White Christian Dean and Faculty Pose as Gangsters in Controversial Photo
Baptist School Dean Apologizes for Posting 'Offensive' Image Online
A White dean of a Texas seminary affiliated with a Christian denomination once known for its staunch defense of slavery posted a controversial photo of himself and other White professors apparently dressed as gangsters online.
Update (April 26, 2017): Southwestern Baptist Theological Seminary president Paige Patterson published a statement on the controversial photo at swbts.edu.
A White dean of a Texas seminary affiliated with a Christian denomination once known for its staunch defense of Black enslavement posted a controversial photo of himself and other White professors apparently dressed as gangsters on Twitter Tuesday.
Seen in the photo are the following Southwestern Baptist Theological Seminary faculty: David L. Allen, dean of the School of Preaching; Kyle Walker, the seminary’s vice president for Student Services and a professor of preaching; Barry McCarty, a preaching professor and Chief Parliamentarian for the Southern Baptist Convention; Deron J Biles, a Dean Emeritus and a professor of Pastoral Ministries and Preaching; and Matthew McKellar, an associate preaching professor.
The men, dressed in variations of gold and silver chains, bandannas, hoodies, and askew ball caps, appear to be White. Several of the men shared the image online, as seen in the screengrabs below.
One of the faculty members (perhaps McCarty) can be seen holding what appears to be a gun or similar weapon against his chest.
The phrase “Notorious S.O.P.” (School of Preaching) was scrawled in black ink across the top of the photo.
Indeed, Dr. Charette does rap. In one video published on YouTube in 2011, Pastor Vern or The Real Vern C, as he is sometimes called, gives a “shout-out to my boys in Northwest Tulsa, Oklahoma” before delving into his rap song. He goes on to tell “all my pimps, players, thugs and hustlers, all my boys that are in lock-down” that Jesus Christ “is the answer.”
Allen’s explanation, however, did not cut it for Nick Cannariato, who replied: “A tone-deaf celebratory picture with racist overtones is still a picture with racist overtones.”
The photos were deleted from the various Twitter accounts within minutes of being observed by this reporter.
In addition to calling their offices, email requests were sent to both Allen and McCarty requesting comment and a response to concerns that the photos they celebrated online were racially insensitive.
Allen responded by directing this reporter to his Twitter/Facebook statement, published just minutes after the media inquiry was sent to his faculty email address.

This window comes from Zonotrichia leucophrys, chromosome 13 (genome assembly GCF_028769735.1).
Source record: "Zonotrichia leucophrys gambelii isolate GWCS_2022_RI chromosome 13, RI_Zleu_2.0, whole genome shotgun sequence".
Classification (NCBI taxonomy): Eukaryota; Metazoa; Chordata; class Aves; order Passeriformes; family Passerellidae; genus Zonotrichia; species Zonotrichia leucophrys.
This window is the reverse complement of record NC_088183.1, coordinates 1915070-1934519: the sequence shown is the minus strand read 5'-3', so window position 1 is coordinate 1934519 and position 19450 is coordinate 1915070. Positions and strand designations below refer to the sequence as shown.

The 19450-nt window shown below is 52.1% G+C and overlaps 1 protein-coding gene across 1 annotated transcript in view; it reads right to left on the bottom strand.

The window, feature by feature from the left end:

“I apologize for a recent image I posted which was offensive. Context is immaterial. @swbts stance on race is clear as is mine,” Allen’s brief statement reads.
McCarty did not respond to the request for comment by press time.
I apologize for a recent image I posted which was offensive. Context is immaterial. @swbts stance on race is clear as is mine.
— David L. Allen (@DrDavidLAllen) April 25, 2017
An offensive tweet was posted to one of our faculty members'
personal Twitter handles. We have asked that the tweet be removed. https://t.co/LUxWmUUAgu
— SW Seminary (@swbts) April 25, 2017
Southwestern Baptist Theological Seminary, billing itself as “one of the largest seminaries in the world,” is a private, non-profit school founded in 1908. It is one of six seminaries affiliated with the Southern Baptist Convention.
The Southern Baptist Convention, which claims to be the largest Protestant Christian denomination in the United States, has been troubled with racism since its inception. In 1845, Southern Baptists split from their Northern brothers due to the latter’s refusal to allow slave owners to serve as missionaries.
Over time, however, the Southern Baptist Convention has attempted to repent of its racist beginnings and its members’ racists activities and anti-civil rights positions over the last 172 years. Most notably, the 15 million-member denomination issued a “Resolution On Racial Reconciliation” in 1995, naming, repenting of and apologizing for its sins against African Americans and others.
Some have noted, however, that the 1995 resolution “failed to include any substantive call for restitution and reparation to victims of racism and discrimination.”
The Southern Baptist Convention’s Ethics and Religious Liberty Commission recently revealed that it is co-hosting a “MLK50: Gospel Reflections from the Mountaintop” event in 2018 in Memphis, Tennessee. The conservative Christian conference, also hosted by The Gospel Coalition, has been billed as an opportunity for participants to reflect on the state of racial unity in the church.
Despite its public shift away from racism, “the stain of racism still remains in the SBC,” according to Dr. Jarvis J. Williams. Williams is a professor in the School of Theology at another Southern Baptist Convention-affiliated school, the Southern Baptist Theological Seminary.
Jarvis and Boyce College Associate Dean Kevin Jones have written a book about that very subject: Removing the Stain of Racism from the Southern Baptist Convention: Diverse African American and White Perspectives.
“Even though the convention repented of this sin publicly, a profound divide between the white majority and the black and brown minority still exists for many churches,” the publisher writes of the Black men’s book.
The authors believe the “stain of racism” prevents White Christians from embracing the kind of Christian unity the Bible demands for Jesus’ followers.
The book, to be release in July, was endorsed by Paige Patterson, the president of Southwestern Baptist Theological Seminary where the controversial photo at the center of this report originated.
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